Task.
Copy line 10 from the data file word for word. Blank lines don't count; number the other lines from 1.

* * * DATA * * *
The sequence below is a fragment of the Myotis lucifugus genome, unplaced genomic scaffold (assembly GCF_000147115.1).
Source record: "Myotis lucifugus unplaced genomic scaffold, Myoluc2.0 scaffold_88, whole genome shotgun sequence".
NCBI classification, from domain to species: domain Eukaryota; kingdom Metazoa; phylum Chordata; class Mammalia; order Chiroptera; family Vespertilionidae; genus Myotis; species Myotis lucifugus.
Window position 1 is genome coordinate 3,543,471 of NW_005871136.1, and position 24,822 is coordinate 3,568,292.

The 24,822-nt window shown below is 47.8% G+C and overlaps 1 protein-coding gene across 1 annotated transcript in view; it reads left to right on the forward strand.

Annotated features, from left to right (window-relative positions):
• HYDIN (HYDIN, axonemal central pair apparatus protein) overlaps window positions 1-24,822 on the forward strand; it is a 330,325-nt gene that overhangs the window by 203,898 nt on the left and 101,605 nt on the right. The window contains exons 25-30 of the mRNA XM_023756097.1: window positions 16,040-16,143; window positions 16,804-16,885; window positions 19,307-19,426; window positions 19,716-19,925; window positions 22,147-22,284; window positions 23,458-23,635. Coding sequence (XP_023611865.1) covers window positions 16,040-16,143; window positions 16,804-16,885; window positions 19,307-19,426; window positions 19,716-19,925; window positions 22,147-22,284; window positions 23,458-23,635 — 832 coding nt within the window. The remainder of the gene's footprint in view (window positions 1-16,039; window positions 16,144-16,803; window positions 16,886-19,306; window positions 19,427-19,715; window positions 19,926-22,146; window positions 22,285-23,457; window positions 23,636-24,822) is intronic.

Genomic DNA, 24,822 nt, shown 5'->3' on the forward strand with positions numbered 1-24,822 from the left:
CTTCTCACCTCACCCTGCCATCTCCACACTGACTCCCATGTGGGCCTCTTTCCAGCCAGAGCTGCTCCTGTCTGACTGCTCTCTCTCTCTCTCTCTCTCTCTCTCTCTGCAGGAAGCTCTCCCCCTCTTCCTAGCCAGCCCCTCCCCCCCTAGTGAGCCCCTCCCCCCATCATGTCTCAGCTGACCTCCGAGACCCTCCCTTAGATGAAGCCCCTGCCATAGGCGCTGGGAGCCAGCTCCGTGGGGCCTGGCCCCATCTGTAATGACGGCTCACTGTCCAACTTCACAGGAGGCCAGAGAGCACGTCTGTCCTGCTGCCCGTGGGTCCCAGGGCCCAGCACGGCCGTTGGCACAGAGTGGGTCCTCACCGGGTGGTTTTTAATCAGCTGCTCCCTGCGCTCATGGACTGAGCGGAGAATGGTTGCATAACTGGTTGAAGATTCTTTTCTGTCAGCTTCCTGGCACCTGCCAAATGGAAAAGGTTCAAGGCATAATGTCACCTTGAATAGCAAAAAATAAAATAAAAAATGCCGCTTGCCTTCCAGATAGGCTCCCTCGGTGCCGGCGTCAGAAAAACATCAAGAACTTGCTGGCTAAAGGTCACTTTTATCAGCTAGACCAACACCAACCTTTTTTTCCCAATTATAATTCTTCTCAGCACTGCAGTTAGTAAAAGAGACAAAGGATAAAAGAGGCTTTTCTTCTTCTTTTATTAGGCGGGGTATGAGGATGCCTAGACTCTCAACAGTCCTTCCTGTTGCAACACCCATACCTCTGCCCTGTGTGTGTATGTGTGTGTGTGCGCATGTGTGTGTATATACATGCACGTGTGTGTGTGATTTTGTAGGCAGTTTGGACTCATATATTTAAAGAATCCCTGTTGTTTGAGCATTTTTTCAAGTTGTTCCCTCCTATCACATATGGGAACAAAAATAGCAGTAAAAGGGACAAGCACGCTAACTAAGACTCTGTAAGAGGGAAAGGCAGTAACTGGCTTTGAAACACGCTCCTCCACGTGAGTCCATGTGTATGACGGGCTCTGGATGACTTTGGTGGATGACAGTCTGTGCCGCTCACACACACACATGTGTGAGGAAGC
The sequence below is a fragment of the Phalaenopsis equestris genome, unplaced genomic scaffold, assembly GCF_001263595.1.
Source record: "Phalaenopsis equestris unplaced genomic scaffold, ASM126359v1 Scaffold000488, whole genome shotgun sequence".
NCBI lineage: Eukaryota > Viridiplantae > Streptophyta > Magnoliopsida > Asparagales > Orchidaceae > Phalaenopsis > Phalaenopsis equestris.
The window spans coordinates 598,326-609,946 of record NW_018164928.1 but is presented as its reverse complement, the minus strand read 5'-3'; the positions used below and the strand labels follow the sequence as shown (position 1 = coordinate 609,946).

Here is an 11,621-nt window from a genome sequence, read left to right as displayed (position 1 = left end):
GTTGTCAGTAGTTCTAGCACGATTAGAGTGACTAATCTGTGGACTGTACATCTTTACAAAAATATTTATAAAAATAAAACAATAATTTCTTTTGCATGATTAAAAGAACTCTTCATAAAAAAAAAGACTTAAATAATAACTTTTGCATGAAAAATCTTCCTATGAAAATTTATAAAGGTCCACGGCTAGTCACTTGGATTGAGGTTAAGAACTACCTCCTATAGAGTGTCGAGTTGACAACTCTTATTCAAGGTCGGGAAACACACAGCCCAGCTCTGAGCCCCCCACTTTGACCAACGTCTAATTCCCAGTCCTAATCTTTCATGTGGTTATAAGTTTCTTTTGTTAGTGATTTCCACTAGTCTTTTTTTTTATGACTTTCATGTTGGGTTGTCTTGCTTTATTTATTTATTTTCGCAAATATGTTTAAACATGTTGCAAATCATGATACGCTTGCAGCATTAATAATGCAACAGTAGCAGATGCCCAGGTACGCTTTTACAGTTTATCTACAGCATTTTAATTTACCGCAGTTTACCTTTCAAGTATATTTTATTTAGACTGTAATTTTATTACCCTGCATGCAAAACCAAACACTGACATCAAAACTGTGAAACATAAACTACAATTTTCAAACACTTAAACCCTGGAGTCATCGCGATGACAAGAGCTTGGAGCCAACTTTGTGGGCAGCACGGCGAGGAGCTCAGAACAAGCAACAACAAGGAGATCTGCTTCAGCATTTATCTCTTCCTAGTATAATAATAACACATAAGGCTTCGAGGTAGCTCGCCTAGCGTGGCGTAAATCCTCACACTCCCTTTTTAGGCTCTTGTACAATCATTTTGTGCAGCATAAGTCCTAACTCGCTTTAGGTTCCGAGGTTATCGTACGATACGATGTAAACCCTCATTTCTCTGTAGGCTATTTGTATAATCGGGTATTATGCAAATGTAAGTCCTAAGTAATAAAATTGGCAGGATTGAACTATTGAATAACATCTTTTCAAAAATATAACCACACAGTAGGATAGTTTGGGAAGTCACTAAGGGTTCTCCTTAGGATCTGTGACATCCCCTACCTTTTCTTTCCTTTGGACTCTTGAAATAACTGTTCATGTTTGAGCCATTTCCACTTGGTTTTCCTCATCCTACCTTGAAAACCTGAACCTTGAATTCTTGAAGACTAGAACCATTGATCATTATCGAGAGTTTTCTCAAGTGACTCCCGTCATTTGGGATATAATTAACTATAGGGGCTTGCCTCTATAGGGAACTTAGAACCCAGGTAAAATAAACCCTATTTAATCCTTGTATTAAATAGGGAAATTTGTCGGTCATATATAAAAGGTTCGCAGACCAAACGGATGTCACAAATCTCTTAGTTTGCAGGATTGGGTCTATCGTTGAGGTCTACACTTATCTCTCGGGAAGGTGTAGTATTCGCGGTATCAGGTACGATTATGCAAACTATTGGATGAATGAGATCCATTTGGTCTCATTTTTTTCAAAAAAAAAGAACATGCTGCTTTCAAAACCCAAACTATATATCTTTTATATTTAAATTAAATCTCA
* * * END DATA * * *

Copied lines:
The sequence below is a fragment of the Phalaenopsis equestris genome, unplaced genomic scaffold, assembly GCF_001263595.1.